In the parish in the Bronx where I grew up it was actually the reverse from how it usually happens. Our parish had been predominantly Italian, and the fights were between the Italian majority and the minority of English-speaking Irish Catholics. Still the fight was a familiar one over resources: Who celebrates Mass in the church, and who is put in the basement?

Sometimes it’s a fight over time—a misunderstanding of how other people see time. In some parishes Mass is built around parking lot times. There’s a reason that the Mass has to be out by no later than 11:30 because we have a big group coming in for the next Mass.

That makes sense, but the Koreans, the Latinos, or the Poles will linger because they want to talk. After Mass is their catch-up time, and church is the social space for that.


So the older English-speaking community is accusing the Polish community of being insensitive to the fact that the next Mass is starting, and the Polish community is accusing the English-speaking community of not caring about the relationships that are also part of being a community.

What might parishes gain if they work through rather than avoid these kinds of conflicts?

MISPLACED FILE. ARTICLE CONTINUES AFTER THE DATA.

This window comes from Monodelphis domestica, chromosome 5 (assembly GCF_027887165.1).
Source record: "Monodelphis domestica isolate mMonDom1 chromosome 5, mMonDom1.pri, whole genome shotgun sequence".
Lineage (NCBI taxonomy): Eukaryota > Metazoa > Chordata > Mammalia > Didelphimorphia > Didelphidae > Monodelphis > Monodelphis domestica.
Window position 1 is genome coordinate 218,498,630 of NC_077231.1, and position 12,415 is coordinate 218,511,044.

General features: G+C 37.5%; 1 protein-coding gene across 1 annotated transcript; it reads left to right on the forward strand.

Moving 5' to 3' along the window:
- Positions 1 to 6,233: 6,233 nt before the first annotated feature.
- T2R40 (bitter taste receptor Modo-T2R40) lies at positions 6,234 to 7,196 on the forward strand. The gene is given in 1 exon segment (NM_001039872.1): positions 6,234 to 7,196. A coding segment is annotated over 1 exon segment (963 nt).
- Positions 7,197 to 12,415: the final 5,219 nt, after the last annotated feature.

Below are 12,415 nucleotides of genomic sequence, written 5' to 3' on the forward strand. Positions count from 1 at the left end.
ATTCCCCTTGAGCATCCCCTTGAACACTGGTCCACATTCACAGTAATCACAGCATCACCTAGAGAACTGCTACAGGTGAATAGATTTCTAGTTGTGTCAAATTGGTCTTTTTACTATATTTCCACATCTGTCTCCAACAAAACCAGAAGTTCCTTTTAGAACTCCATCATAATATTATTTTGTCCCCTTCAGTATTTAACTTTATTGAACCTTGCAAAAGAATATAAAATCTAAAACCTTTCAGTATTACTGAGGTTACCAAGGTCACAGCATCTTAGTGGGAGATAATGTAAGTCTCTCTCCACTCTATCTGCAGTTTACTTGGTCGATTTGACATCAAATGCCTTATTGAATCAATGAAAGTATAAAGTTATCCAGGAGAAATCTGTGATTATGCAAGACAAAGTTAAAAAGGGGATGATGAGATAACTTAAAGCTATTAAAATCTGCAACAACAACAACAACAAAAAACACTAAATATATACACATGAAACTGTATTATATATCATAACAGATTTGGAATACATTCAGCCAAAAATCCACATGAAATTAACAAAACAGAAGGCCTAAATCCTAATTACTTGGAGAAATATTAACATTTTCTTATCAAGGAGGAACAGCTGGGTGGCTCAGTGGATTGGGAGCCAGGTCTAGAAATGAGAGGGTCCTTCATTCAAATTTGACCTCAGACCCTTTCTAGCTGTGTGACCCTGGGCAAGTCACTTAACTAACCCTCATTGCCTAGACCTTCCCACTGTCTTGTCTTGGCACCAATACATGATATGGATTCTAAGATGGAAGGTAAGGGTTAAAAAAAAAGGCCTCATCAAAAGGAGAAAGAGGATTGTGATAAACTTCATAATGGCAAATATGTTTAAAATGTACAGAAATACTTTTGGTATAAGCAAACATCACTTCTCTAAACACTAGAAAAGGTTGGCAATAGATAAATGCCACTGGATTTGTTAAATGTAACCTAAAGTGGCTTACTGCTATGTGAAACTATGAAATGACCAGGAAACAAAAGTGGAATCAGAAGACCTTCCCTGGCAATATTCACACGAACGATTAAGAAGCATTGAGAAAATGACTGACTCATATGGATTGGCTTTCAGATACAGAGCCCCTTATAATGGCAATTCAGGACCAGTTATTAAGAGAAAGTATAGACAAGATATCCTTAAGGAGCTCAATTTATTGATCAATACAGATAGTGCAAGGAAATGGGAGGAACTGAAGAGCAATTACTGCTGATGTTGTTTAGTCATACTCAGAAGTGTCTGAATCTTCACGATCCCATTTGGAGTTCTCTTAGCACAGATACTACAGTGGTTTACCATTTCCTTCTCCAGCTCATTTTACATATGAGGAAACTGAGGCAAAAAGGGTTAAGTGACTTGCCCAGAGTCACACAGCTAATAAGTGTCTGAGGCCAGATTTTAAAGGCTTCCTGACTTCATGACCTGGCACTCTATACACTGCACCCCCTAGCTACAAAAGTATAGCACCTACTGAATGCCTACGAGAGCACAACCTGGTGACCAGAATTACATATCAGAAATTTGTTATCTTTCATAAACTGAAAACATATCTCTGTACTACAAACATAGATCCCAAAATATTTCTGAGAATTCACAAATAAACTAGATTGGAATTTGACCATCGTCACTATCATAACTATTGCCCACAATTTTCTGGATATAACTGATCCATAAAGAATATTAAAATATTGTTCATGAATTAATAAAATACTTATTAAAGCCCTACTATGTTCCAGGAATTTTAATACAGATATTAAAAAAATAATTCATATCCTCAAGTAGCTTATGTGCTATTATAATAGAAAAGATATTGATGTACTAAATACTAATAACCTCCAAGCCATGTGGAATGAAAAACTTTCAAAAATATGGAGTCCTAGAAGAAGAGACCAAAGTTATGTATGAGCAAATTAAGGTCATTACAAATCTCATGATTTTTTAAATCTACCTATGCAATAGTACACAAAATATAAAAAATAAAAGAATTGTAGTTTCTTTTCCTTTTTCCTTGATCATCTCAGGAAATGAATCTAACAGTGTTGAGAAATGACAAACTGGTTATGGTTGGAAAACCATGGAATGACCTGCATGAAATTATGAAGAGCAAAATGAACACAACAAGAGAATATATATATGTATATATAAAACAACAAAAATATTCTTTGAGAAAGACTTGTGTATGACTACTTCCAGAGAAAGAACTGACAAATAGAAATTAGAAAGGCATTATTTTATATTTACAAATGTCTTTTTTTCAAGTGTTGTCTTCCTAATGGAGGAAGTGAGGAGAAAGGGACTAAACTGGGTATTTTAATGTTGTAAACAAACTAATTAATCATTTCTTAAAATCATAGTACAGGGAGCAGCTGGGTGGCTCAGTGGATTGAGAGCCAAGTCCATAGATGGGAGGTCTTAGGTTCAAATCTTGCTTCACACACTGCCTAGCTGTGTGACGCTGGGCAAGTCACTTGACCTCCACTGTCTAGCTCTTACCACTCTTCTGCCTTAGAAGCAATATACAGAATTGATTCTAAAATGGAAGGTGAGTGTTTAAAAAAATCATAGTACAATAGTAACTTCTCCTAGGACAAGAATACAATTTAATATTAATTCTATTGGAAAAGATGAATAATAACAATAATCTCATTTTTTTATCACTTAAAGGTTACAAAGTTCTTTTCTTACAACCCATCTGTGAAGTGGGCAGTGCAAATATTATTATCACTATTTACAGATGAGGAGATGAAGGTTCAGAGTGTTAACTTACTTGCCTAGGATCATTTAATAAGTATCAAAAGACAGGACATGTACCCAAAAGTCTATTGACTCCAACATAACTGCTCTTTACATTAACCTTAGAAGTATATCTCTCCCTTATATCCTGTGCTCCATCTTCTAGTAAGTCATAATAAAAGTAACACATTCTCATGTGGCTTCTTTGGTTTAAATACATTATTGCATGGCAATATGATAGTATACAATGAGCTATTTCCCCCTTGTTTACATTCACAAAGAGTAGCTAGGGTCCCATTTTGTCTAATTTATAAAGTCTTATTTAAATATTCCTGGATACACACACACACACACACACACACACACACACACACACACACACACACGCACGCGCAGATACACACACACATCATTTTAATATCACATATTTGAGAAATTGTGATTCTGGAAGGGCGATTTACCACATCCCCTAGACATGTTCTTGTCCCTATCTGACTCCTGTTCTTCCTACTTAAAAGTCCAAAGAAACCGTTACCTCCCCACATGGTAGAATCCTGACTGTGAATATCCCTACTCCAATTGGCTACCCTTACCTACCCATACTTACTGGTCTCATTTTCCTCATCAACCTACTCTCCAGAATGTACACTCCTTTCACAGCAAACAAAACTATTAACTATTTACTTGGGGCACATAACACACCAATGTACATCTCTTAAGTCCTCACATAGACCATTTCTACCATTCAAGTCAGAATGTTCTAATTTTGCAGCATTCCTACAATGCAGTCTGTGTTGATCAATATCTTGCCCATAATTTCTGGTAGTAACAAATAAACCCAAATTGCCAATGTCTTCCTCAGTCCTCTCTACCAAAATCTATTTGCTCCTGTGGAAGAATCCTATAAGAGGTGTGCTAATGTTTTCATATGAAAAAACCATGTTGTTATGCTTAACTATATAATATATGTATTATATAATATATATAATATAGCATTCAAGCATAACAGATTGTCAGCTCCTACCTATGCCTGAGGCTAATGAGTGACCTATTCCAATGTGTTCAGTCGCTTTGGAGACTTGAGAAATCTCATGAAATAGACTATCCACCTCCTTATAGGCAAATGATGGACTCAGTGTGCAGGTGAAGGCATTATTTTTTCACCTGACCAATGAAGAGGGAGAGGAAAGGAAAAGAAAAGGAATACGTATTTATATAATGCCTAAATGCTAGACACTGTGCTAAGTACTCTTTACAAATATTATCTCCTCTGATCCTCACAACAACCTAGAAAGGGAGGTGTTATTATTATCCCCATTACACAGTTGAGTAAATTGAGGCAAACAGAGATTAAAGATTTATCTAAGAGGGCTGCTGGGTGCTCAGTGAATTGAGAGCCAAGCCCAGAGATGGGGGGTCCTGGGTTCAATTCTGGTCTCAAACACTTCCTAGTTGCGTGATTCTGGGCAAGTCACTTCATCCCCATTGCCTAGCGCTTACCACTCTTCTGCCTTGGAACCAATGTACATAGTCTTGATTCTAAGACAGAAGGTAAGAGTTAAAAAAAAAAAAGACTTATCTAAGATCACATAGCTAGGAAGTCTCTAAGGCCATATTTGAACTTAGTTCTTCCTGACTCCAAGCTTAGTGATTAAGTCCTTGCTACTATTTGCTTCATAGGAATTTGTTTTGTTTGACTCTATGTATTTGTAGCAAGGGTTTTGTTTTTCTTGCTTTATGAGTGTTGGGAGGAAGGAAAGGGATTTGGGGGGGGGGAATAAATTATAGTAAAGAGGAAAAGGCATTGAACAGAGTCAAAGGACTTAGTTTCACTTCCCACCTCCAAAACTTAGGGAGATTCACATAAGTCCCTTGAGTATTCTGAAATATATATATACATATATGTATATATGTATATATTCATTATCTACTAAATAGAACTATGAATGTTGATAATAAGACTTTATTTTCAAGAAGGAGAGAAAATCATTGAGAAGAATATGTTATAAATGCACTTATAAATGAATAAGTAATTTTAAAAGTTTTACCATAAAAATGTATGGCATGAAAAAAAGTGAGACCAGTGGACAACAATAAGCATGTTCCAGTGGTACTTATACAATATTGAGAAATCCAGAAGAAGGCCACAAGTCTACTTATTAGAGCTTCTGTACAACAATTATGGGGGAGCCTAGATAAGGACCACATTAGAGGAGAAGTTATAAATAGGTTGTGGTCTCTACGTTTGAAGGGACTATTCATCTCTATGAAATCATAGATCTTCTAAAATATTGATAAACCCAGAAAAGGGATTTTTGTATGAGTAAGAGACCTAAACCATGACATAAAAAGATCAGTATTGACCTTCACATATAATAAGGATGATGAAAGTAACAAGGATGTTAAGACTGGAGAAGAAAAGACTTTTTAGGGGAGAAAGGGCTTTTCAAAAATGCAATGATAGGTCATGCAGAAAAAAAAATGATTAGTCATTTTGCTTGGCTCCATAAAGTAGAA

Tensions make us nervous because we don’t really want to think that we don’t like each other. It takes time and space and getting to know each other. We Americans like things fixed, and we like to move on and all be together, whether it’s under one flag or one church.


Maybe the value of tensions is that they cause us to pay attention to our relationships. They can slow us down and help us to find ways to talk with each other and be with each other.

But if we work through them, we’ll be able to go beyond the usual approach that says, let’s all bring our ethnic food, let’s all wear our costumes and celebrate. “Oh, I love that bread,” and “That’s a lovely dress. Can you dance in it?” Too often that’s all that’s happening—a greeting-card ecclesiology where we all get our turn to be appreciated and happy. I appreciate you, you appreciate me. Is our heritage month over yet? OK, time to move on.


Hispanic ministry has been recovering popular devotions. What’s their significance for you?

My favorite recent Chicago story is “Our Lady of the Underpass,” where people saw an apparition of Mary in the stains on the walls of an expressway underpass. Some people laughed at that, but I found it a fascinating expression that God is with us.